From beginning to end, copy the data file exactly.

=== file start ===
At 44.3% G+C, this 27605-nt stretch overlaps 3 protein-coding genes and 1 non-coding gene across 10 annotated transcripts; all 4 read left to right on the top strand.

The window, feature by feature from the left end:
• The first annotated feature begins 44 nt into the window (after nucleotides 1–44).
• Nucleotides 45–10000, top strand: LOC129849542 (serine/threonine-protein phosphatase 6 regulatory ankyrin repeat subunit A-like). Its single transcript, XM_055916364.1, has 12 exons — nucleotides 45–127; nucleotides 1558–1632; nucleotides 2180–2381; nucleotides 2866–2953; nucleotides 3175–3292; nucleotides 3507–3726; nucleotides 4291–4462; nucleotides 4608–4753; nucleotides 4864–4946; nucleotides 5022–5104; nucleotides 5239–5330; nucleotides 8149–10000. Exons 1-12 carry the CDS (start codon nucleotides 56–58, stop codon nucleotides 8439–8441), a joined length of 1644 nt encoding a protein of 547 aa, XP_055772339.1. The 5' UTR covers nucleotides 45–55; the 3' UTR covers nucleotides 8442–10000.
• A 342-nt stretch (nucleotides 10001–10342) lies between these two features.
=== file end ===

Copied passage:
At 44.3% G+C, this 27605-nt stretch overlaps 3 protein-coding genes and 1 non-coding gene across 10 annotated transcripts; all 4 read left to right on the top strand.

The window, feature by feature from the left end:
• The first annotated feature begins 44 nt into the window (after nucleotides 1–44).
• Nucleotides 45–10000, top strand: LOC129849542 (serine/threonine-protein phosphatase 6 regulatory ankyrin repeat subunit A-like). Its single transcript, XM_055916364.1, has 12 exons — nucleotides 45–127; nucleotides 1558–1632; nucleotides 2180–2381; nucleotides 2866–2953; nucleotides 3175–3292; nucleotides 3507–3726; nucleotides 4291–4462; nucleotides 4608–4753; nucleotides 4864–4946; nucleotides 5022–5104; nucleotides 5239–5330; nucleotides 8149–10000. Exons 1-12 carry the CDS (start codon nucleotides 56–58, stop codon nucleotides 8439–8441), a joined length of 1644 nt encoding a protein of 547 aa, XP_055772339.1. The 5' UTR covers nucleotides 45–55; the 3' UTR covers nucleotides 8442–10000.
• A 342-nt stretch (nucleotides 10001–10342) lies between these two features.